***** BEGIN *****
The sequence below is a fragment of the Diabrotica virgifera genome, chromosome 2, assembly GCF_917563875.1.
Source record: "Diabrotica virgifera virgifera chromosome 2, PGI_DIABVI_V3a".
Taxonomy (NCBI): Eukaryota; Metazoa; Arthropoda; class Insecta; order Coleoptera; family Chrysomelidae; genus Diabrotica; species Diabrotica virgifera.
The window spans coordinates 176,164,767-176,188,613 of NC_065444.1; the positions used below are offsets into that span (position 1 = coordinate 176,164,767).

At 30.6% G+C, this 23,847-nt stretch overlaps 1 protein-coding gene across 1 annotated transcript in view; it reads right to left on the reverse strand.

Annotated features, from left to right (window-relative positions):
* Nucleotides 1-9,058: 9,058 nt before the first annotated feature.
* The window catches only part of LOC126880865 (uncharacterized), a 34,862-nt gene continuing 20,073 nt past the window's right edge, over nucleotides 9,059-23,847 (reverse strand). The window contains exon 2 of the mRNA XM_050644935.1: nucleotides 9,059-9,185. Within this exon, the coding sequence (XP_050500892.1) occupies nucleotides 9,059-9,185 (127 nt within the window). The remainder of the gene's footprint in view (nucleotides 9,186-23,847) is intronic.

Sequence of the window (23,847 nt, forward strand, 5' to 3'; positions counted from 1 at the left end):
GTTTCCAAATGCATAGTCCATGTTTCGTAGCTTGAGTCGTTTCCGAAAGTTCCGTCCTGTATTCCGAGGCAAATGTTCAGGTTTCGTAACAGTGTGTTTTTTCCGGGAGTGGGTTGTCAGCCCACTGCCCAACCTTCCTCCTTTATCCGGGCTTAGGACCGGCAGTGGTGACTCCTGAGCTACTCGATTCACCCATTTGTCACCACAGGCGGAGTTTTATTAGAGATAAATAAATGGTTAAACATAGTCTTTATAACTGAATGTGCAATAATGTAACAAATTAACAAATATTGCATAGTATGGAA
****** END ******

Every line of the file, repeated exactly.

The sequence below is a fragment of the Diabrotica virgifera genome, chromosome 2, assembly GCF_917563875.1.
Source record: "Diabrotica virgifera virgifera chromosome 2, PGI_DIABVI_V3a".
Taxonomy (NCBI): Eukaryota; Metazoa; Arthropoda; class Insecta; order Coleoptera; family Chrysomelidae; genus Diabrotica; species Diabrotica virgifera.
The window spans coordinates 176,164,767-176,188,613 of NC_065444.1; the positions used below are offsets into that span (position 1 = coordinate 176,164,767).

At 30.6% G+C, this 23,847-nt stretch overlaps 1 protein-coding gene across 1 annotated transcript in view; it reads right to left on the reverse strand.

Annotated features, from left to right (window-relative positions):
* Nucleotides 1-9,058: 9,058 nt before the first annotated feature.
* The window catches only part of LOC126880865 (uncharacterized), a 34,862-nt gene continuing 20,073 nt past the window's right edge, over nucleotides 9,059-23,847 (reverse strand). The window contains exon 2 of the mRNA XM_050644935.1: nucleotides 9,059-9,185. Within this exon, the coding sequence (XP_050500892.1) occupies nucleotides 9,059-9,185 (127 nt within the window). The remainder of the gene's footprint in view (nucleotides 9,186-23,847) is intronic.

Sequence of the window (23,847 nt, forward strand, 5' to 3'; positions counted from 1 at the left end):
GTTTCCAAATGCATAGTCCATGTTTCGTAGCTTGAGTCGTTTCCGAAAGTTCCGTCCTGTATTCCGAGGCAAATGTTCAGGTTTCGTAACAGTGTGTTTTTTCCGGGAGTGGGTTGTCAGCCCACTGCCCAACCTTCCTCCTTTATCCGGGCTTAGGACCGGCAGTGGTGACTCCTGAGCTACTCGATTCACCCATTTGTCACCACAGGCGGAGTTTTATTAGAGATAAATAAATGGTTAAACATAGTCTTTATAACTGAATGTGCAATAATGTAACAAATTAACAAATATTGCATAGTATGGAA